Darwin never banqueted in the United States, but he appears in Werth’s book interacting with his American supporters and critics, some of whom are also featured in Darwin’s Sacred Cause facing off in antebellum debates over slavery and racial origins. Both books remind us of the complex social uses of Darwinism, some good and some bad. Banquet at Delmonico’s concludes with evolutionism ascendant among American intellectuals even as lawmakers had begun to usher in an era of racial segregation and eugenic sterilization. The link between Darwinism, slavery, and modern racism remains highly disputed, however, and these books will not resolve the argument. If Werth had chosen to investigate American thought more broadly, he would also have found unrelenting opposition to Darwinism among conservative Christians. Many of these American anti-evolutionists were at least as racist as some of their pro-evolution counterparts.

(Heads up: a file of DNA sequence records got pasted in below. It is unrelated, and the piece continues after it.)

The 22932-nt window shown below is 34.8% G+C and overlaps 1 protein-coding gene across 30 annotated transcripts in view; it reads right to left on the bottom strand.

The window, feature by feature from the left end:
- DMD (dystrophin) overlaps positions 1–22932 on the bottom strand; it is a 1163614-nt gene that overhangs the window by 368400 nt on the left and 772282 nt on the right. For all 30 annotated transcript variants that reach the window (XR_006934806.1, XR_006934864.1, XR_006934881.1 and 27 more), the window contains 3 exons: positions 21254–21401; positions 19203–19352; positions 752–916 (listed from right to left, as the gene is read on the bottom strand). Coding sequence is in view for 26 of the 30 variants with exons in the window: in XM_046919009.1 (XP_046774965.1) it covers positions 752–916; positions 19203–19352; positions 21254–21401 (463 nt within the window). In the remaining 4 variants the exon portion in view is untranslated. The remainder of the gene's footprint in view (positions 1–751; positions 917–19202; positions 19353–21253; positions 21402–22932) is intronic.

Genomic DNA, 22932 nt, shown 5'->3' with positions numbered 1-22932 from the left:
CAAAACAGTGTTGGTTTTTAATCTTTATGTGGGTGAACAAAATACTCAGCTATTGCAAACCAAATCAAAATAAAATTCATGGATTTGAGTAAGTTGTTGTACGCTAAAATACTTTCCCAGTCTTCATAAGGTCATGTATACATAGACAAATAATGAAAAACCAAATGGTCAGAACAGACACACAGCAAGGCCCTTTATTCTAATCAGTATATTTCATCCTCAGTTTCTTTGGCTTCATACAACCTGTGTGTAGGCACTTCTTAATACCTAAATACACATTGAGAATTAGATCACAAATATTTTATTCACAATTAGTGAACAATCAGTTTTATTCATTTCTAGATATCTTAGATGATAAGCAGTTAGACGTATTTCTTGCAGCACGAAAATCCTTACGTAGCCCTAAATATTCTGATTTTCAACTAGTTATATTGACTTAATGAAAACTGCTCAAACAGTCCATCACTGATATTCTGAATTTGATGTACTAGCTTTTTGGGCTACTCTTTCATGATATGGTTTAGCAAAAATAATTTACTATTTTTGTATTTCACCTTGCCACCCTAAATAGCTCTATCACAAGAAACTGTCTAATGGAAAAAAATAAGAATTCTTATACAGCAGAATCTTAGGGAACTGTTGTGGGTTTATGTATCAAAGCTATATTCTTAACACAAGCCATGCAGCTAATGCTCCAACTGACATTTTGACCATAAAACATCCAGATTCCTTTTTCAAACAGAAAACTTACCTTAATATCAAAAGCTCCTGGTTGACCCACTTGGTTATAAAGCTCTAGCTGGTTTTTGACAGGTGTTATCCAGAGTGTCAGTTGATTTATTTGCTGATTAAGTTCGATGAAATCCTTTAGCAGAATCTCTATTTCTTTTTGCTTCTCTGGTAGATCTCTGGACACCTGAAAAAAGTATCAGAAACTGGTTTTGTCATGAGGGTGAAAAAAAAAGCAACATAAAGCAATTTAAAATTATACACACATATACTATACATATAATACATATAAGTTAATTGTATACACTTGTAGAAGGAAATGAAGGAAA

Neither science nor religion offers any guarantee against bigotry or racism. Their social impact largely follows from what we make of them. That is at least one lesson to be gleaned from the ongoing battles between creationists and evolutionists over the moral implications of Darwinism. Another is that, even though the baldly racialist tenor of the debate has largely subsided, the struggles launched in the nineteenth century over evolutionism remain very much with us— even in this year of Darwin’s bicentennial.

Edward J. Larson is the author of the Pulitzer Prize–winning Summer for the Gods (Basic Books, 1997).